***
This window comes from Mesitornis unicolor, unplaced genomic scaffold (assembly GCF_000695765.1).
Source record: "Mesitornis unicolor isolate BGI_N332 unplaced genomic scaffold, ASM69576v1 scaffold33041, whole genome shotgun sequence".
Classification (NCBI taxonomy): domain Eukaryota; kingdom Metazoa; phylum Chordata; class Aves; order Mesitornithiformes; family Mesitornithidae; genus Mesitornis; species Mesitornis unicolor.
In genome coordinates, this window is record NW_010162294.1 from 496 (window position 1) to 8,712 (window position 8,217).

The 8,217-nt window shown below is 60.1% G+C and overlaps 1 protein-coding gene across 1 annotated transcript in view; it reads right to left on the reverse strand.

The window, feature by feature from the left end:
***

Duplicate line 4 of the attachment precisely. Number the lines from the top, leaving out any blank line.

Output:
In genome coordinates, this window is record NW_010162294.1 from 496 (window position 1) to 8,712 (window position 8,217).